Broadstairs has so much to offer, from summer festivals and rock pools on the beach to the best ice cream parlour for miles - you certainly won't be bored
Broadstairs is my absolute favourite place in the world. You could say I’m biased, because I spent much of my childhood there, but I’m in good company: Charles Dickens was a frequent visitor between 1837 and 1859. He wrote some of David Copperfield when he stayed in Bleak House, which overlooks Viking Bay. They’re obviously pretty proud of him in town, as a festival is held in his honour every summer. Other famous visitors include Queen Caroline (her visit in 1802 was followed by an impressive roll-call of royalty), Bernard Shaw, George Eliot, Ted Heath and John Buchan. Buchan, of course, wrote The 39 Steps: those steps are in Broadstairs, coming up from one of the beaches.
There are loads of nice places to eat and drink, and it doesn’t seem so commercialised as some places I could mention. It’s also quite sheltered and so enjoys better weather than nearby resorts. In fact, because of its clear air and fair weather, Broadstairs has long been a place where patients have been sent to convalesce.
Steeped in history, the town has stacks to offer, with little flint houses, museums, sandy beaches (seven of them), rock pools, all kinds of shops, walks, gardens and events and festivals. The aforementioned Dickens Festival is held in June, Folk Week is in August, and there's a raft of other free events throughout the summer.
Guide to the beaches
The main bay, Viking Bay, boasts a small harbour and children’s amusements (swings and trampoline) on the beach, and when the tide is out, the rock pools are revealed. A walkway is built around these, making them a bit easier to get to. There are loos and refreshments, a first aid station, and access is either by steps, a lift, or you can walk right on at the harbour end. All in all, it's an ideal family beach. Remember the windy ‘woo-hoo’ Eon advert? That was filmed around Viking Bay.
Louisa Bay is a quiet little cove, which has chalets, rock pools and a café. It does have disabled access but this is via a rather steep ramp. Dumpton Gap has chalets, a promenade, toilet, café and a few rocks. Disabled access is via a steep slope (again). When the tide is out, and if you’re feeling energetic, you can walk round to Ramsgate from here. Kingsgate Bay is another quiet cove, which has caves to explore, chalets and a café.
Three of the beaches have Blue Flag Awards. Stone Bay has rock pools and a promenade, café, chalets, toilets and disabled access; and Botany Bay is a bit bigger than Louisa Bay, with a café, lifeguards, loos and disabled access. Joss Bay is the place to head if you want some fun – Joss Bay Surf School is based here, and you can hire kit as well as have lessons. The beach has disabled access, lifeguards, parking, deckchairs, café and toilets (including disabled loos, open from just before Easter until September). In the summer months, dogs are not allowed on any of the Blue Flag Beaches during the day.
Where to stay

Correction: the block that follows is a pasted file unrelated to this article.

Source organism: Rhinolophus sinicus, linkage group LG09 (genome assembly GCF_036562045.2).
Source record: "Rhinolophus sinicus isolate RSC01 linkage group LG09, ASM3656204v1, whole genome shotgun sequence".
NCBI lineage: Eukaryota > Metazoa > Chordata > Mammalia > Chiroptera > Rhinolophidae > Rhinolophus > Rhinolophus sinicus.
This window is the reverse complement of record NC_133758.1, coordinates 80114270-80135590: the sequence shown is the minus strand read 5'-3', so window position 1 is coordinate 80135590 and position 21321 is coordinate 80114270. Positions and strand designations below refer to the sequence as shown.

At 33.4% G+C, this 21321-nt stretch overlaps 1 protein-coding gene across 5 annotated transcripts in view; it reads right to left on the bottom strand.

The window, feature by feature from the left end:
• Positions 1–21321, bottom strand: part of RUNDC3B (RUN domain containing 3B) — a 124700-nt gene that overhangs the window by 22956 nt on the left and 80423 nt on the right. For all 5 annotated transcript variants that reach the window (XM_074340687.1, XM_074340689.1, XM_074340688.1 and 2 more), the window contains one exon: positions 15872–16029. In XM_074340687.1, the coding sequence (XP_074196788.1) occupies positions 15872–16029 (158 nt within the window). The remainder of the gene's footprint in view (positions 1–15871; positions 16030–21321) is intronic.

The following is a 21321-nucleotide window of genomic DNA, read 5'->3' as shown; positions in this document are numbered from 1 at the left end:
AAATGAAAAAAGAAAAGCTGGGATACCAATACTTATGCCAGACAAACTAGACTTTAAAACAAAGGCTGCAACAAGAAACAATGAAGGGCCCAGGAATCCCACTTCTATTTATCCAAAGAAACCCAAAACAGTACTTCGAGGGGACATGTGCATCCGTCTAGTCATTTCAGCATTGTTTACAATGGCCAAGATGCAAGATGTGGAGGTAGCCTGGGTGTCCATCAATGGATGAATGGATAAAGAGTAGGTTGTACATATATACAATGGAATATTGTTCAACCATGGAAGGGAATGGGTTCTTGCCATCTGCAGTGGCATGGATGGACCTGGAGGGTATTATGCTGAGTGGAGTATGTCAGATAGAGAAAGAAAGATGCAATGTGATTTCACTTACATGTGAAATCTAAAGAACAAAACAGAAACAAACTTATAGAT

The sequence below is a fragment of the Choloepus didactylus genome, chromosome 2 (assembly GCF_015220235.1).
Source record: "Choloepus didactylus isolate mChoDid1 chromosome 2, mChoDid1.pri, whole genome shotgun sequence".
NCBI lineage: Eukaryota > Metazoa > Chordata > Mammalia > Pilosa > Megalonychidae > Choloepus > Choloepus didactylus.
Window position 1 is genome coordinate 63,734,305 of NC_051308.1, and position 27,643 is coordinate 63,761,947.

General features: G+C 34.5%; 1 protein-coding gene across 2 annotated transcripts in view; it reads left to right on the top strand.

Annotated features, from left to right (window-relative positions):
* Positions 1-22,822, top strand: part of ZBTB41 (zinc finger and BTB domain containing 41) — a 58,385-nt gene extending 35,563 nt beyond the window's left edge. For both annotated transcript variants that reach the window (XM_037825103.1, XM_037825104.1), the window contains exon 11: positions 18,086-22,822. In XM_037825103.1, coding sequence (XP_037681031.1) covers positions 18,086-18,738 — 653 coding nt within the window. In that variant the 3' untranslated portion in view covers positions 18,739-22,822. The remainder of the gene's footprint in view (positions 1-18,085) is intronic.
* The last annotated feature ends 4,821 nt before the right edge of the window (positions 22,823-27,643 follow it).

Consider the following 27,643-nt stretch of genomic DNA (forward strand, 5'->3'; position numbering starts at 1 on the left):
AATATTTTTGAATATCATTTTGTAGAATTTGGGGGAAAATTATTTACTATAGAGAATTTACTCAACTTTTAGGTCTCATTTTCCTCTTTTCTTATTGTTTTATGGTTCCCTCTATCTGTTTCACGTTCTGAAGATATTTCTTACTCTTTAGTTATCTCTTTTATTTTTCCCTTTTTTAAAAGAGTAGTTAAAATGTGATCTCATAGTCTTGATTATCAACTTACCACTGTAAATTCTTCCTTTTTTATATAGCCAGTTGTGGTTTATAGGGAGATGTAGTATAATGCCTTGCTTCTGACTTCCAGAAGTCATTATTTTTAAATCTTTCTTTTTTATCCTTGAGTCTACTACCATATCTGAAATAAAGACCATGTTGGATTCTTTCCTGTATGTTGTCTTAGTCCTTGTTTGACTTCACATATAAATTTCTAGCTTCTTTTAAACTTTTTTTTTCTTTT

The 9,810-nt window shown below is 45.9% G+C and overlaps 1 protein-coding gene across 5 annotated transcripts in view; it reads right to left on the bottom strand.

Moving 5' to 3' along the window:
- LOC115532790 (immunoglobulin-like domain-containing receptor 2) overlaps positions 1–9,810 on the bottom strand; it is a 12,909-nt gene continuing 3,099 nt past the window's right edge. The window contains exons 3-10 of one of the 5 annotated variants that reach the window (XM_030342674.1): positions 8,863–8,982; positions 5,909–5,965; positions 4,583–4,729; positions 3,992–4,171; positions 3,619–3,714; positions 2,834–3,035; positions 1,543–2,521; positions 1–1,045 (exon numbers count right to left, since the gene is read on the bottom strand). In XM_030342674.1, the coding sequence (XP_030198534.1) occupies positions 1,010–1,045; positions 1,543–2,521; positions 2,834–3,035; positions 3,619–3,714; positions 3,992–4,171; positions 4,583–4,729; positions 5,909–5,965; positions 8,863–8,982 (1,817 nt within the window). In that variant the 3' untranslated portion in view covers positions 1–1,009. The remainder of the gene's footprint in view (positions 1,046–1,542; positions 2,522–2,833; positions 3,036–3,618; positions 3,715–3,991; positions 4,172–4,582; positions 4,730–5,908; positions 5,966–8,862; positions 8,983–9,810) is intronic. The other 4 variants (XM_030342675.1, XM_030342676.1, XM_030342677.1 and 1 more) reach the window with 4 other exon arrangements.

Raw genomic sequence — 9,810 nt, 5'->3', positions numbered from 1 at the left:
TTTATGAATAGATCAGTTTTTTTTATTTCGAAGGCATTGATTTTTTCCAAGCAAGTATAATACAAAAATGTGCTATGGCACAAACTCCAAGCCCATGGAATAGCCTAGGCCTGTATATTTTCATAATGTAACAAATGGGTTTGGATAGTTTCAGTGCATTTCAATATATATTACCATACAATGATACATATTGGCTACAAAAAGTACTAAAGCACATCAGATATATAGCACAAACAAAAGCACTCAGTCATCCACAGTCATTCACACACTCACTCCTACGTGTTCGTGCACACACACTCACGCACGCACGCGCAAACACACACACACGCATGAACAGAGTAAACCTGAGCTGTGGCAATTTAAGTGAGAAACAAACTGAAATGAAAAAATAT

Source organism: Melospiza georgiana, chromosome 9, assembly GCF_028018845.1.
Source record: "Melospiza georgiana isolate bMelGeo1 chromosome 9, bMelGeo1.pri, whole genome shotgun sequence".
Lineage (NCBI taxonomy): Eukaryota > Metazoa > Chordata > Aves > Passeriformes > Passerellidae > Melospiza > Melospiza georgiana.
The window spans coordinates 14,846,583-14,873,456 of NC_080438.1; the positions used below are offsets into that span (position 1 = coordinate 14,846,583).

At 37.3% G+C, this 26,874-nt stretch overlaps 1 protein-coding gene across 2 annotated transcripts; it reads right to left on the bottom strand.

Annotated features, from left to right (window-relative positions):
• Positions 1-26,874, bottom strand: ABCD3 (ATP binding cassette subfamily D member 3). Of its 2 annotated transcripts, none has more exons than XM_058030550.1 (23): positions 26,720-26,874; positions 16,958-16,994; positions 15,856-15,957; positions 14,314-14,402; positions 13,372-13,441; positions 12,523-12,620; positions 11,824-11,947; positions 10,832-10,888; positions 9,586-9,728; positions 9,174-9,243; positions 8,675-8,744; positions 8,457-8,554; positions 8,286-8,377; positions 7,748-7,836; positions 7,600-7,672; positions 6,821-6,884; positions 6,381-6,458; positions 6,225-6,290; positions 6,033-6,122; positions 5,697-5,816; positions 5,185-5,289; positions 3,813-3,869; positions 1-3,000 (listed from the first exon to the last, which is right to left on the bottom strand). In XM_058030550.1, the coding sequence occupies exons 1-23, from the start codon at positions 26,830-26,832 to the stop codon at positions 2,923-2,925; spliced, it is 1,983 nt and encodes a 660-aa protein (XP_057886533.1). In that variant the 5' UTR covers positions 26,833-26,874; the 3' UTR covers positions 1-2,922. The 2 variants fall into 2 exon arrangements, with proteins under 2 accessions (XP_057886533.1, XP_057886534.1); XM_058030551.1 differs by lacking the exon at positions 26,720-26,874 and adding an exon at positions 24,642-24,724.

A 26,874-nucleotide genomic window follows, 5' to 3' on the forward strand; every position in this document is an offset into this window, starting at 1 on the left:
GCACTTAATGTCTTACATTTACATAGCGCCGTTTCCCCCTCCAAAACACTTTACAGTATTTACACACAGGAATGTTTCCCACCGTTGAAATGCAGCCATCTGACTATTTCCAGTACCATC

If you want to stay in Broadstairs itself you’re probably looking at a B&B. These have all had rave reviews:
The Victoria: Wow! Surely you can’t beat this for location – it’s right on the seafront. Very popular, so if you want the front bedroom with the best view, book early. Winner of a Silver Award and rated four stars with Enjoy England. (23 Victoria Parade)
South Lodge: this is an o-l-d house – built in 1866 – but very comfy nonetheless. It’s situated a mere 10 minutes' walk from the station, about five minutes from the centre and six minutes from the beaches. The owners are very much ‘arty’ and you can see Christa’s paintings all over the house. Winner of a Silver Award, and graded four stars with Visit Britain. (19 The Vale)
Number 68: only 100 metres from the clifftops and five minutes from the centre, this is another place with glowing reviews. Again, this is graded four stars, and the winner of a Silver Award. (68 West Cliff Road)
Where to eat
Osteria Posillipo Pizzeria: a busy but brilliant Italian bistro on the cliff top, with a terrace overlooking the sea. Dishes include fresh seafood. It was rated one of the best in the UK by celebrity chef Antonio Carluccio. (14 Albion Street)
Broadstairs Tandoori: a plain but inexpensive Nepalese. (41 Albion Street)
Charles Dickens pub: on the cliff top, with sea views. Great pub food, including a range of Sunday roasts. (Victoria Parade)
Tartar Frigate: seafood restaurant above an old flint pub on the harbour. (Harbour Street)
Oscar Road cafe: tiny but highly-rated café. (15 Oscar Road)
Morelli's: if you’re after an ice cream, you can’t beat this original, classic Italian ice cream parlour, which makes its own ices, serves good coffee and now has a branch in Harrods. (14 Victoria Parade)
Where to drink
Neptunes Hall: a typical traditional pub, which serves Shepherd Neame real ales and has many original interior features. (1 Harbour Street)
Wrotham Arms: a good back-street boozer, selling Shepherd Neame ales with live music at weekends. It’s also a B+B, only a minute from Viking Bay. (9 Ramsgate Road)
How to get there
Yes, you can drive, but there are regular trains from London, and if you're near Edinburgh or Manchester then you can fly to Manston airport with FlyBe. Yay!